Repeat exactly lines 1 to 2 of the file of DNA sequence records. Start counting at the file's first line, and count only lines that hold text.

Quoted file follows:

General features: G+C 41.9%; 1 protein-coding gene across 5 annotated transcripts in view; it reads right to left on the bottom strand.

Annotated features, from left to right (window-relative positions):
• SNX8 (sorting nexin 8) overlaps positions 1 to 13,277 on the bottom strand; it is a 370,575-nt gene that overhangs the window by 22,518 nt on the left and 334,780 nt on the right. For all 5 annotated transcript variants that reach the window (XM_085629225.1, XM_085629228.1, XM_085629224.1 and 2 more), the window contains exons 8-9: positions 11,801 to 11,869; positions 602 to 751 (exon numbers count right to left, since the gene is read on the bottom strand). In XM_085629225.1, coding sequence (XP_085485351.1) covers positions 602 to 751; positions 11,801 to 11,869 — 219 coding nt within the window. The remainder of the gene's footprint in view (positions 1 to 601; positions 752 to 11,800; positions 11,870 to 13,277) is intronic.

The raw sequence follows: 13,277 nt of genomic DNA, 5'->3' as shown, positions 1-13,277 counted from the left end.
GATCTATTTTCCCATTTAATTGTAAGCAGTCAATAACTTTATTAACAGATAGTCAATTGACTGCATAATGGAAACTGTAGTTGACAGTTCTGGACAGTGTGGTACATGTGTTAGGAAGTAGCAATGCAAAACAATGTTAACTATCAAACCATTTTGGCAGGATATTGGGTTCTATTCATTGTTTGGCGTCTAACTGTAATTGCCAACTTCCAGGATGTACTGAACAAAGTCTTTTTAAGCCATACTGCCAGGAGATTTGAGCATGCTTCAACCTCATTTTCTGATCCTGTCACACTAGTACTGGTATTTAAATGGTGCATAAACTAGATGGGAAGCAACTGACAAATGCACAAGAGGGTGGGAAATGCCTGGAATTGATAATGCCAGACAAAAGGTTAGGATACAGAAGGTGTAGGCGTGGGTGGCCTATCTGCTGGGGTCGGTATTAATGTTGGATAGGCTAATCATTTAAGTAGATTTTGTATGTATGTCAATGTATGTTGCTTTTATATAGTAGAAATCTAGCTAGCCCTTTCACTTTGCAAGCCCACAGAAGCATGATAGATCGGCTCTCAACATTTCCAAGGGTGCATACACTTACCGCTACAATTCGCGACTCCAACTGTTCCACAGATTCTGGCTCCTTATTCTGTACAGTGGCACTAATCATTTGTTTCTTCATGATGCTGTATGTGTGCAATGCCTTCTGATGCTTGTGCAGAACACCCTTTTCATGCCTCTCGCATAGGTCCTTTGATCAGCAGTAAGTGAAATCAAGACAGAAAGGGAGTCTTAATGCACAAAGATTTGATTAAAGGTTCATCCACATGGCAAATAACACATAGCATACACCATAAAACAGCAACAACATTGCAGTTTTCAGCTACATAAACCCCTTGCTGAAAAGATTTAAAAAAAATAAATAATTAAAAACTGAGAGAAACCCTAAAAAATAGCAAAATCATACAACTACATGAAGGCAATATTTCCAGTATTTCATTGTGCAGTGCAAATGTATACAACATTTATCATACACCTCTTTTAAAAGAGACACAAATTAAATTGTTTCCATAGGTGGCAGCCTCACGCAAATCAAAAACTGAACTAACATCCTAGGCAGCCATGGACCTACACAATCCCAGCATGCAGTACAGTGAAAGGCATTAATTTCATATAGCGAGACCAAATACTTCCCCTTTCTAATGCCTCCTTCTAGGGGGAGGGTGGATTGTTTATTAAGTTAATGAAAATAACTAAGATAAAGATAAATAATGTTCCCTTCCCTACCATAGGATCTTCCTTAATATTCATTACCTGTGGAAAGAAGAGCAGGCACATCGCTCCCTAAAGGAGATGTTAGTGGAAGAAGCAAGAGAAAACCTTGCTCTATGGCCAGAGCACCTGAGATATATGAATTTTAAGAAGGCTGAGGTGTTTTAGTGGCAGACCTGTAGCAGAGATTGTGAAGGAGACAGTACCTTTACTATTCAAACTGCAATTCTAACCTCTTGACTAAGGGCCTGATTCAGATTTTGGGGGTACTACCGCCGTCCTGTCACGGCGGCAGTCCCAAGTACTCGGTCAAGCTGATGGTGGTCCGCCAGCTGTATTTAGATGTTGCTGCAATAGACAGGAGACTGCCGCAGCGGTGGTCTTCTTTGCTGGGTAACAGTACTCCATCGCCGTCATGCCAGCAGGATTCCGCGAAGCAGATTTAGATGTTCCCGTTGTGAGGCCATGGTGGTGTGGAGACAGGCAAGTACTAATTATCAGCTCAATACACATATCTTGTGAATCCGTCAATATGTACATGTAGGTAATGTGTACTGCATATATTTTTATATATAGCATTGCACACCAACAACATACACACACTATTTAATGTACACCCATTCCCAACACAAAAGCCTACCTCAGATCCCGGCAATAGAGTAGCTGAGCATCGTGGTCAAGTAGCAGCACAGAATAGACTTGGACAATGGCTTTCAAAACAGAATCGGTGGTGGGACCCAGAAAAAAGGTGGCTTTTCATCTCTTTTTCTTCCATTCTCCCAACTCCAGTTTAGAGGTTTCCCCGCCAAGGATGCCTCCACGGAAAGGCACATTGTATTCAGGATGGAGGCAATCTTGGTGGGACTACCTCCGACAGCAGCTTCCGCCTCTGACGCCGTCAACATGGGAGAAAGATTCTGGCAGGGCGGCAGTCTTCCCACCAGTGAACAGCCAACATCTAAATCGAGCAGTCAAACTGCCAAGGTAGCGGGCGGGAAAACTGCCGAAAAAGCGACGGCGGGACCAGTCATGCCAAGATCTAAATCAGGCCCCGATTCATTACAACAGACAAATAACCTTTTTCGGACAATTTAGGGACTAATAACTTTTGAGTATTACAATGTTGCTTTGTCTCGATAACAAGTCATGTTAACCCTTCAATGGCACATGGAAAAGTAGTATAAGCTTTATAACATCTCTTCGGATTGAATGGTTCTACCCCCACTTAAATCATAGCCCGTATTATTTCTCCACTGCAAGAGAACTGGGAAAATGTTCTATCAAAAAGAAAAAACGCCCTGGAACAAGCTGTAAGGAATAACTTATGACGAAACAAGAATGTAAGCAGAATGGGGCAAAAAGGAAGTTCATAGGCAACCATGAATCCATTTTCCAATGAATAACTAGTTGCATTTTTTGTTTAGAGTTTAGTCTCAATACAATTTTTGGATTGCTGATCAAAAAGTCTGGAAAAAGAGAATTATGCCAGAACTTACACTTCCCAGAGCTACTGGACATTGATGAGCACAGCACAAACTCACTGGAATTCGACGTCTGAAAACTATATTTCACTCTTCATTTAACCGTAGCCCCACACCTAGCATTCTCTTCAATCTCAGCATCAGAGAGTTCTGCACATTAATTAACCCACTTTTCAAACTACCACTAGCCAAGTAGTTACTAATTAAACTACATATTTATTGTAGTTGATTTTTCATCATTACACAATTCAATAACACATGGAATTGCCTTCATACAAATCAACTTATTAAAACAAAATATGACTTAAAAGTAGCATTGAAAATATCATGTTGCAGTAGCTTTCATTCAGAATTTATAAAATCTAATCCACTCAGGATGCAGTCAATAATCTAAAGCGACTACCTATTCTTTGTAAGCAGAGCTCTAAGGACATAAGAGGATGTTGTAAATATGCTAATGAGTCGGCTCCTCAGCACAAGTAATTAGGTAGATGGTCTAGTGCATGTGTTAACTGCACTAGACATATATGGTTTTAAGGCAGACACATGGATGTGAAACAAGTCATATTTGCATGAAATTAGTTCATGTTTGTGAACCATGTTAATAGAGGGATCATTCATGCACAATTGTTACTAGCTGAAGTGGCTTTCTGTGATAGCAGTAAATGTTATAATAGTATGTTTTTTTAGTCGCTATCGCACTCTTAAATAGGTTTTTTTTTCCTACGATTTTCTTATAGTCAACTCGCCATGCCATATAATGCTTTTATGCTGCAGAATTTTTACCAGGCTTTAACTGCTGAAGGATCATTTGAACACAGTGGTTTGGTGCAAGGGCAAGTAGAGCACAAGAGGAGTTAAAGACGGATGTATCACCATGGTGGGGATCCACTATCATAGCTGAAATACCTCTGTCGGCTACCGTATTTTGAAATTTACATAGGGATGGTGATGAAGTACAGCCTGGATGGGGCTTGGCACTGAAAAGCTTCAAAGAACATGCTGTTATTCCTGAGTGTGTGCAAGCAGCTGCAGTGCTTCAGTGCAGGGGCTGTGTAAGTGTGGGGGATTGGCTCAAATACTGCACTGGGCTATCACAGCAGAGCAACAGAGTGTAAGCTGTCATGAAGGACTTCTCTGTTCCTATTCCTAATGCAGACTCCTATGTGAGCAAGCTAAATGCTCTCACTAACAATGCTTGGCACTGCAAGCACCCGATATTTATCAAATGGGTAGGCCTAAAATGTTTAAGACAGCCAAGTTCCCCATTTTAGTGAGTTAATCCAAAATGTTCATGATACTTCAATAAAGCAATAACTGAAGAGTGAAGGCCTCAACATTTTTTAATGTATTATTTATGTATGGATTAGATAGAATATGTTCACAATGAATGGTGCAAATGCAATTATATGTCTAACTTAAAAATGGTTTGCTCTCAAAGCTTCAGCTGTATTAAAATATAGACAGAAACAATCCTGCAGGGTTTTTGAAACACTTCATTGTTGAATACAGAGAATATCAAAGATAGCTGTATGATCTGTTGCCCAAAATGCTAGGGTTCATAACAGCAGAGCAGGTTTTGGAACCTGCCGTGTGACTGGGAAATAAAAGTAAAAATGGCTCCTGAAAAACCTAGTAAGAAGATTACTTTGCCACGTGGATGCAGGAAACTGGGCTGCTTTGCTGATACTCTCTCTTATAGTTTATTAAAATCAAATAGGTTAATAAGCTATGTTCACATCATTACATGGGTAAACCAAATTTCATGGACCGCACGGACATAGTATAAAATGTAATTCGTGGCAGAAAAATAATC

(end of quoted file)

General features: G+C 41.9%; 1 protein-coding gene across 5 annotated transcripts in view; it reads right to left on the bottom strand.

Annotated features, from left to right (window-relative positions):